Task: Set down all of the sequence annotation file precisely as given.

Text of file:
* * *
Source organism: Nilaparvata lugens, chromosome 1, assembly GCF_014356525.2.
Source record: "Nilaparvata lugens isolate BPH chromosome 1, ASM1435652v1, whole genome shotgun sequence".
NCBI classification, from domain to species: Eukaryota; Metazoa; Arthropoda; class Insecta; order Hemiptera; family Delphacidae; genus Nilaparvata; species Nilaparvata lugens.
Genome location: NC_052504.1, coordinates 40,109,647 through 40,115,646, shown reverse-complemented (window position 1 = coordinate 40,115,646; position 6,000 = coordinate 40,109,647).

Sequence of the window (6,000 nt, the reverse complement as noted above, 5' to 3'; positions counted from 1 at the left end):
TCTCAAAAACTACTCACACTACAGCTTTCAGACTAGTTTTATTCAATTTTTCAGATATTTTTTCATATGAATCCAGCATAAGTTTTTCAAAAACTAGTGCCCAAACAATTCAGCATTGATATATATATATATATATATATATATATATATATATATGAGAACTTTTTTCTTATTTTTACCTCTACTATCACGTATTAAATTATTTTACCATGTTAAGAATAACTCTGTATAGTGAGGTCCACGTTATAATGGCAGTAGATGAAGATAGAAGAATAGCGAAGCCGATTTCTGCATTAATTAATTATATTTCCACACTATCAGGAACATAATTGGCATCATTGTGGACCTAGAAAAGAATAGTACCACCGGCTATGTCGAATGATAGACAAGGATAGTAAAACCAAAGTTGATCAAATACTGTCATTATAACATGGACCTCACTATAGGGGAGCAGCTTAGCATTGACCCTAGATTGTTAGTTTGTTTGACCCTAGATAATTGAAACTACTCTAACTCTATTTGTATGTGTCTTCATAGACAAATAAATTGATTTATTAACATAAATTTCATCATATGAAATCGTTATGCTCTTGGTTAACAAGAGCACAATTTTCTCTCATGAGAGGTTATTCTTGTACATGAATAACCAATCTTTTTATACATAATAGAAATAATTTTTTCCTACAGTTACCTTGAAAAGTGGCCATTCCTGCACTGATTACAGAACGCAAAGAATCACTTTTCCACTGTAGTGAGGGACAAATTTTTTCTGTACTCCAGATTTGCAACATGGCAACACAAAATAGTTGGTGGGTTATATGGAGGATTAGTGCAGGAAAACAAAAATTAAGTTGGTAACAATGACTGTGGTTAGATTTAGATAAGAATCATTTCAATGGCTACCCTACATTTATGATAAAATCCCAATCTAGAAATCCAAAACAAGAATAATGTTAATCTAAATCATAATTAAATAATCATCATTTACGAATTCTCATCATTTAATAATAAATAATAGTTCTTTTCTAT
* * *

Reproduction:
Source organism: Nilaparvata lugens, chromosome 1, assembly GCF_014356525.2.
Source record: "Nilaparvata lugens isolate BPH chromosome 1, ASM1435652v1, whole genome shotgun sequence".
NCBI classification, from domain to species: Eukaryota; Metazoa; Arthropoda; class Insecta; order Hemiptera; family Delphacidae; genus Nilaparvata; species Nilaparvata lugens.
Genome location: NC_052504.1, coordinates 40,109,647 through 40,115,646, shown reverse-complemented (window position 1 = coordinate 40,115,646; position 6,000 = coordinate 40,109,647).

Sequence of the window (6,000 nt, the reverse complement as noted above, 5' to 3'; positions counted from 1 at the left end):
TCTCAAAAACTACTCACACTACAGCTTTCAGACTAGTTTTATTCAATTTTTCAGATATTTTTTCATATGAATCCAGCATAAGTTTTTCAAAAACTAGTGCCCAAACAATTCAGCATTGATATATATATATATATATATATATATATATATATATATGAGAACTTTTTTCTTATTTTTACCTCTACTATCACGTATTAAATTATTTTACCATGTTAAGAATAACTCTGTATAGTGAGGTCCACGTTATAATGGCAGTAGATGAAGATAGAAGAATAGCGAAGCCGATTTCTGCATTAATTAATTATATTTCCACACTATCAGGAACATAATTGGCATCATTGTGGACCTAGAAAAGAATAGTACCACCGGCTATGTCGAATGATAGACAAGGATAGTAAAACCAAAGTTGATCAAATACTGTCATTATAACATGGACCTCACTATAGGGGAGCAGCTTAGCATTGACCCTAGATTGTTAGTTTGTTTGACCCTAGATAATTGAAACTACTCTAACTCTATTTGTATGTGTCTTCATAGACAAATAAATTGATTTATTAACATAAATTTCATCATATGAAATCGTTATGCTCTTGGTTAACAAGAGCACAATTTTCTCTCATGAGAGGTTATTCTTGTACATGAATAACCAATCTTTTTATACATAATAGAAATAATTTTTTCCTACAGTTACCTTGAAAAGTGGCCATTCCTGCACTGATTACAGAACGCAAAGAATCACTTTTCCACTGTAGTGAGGGACAAATTTTTTCTGTACTCCAGATTTGCAACATGGCAACACAAAATAGTTGGTGGGTTATATGGAGGATTAGTGCAGGAAAACAAAAATTAAGTTGGTAACAATGACTGTGGTTAGATTTAGATAAGAATCATTTCAATGGCTACCCTACATTTATGATAAAATCCCAATCTAGAAATCCAAAACAAGAATAATGTTAATCTAAATCATAATTAAATAATCATCATTTACGAATTCTCATCATTTAATAATAAATAATAGTTCTTTTCTAT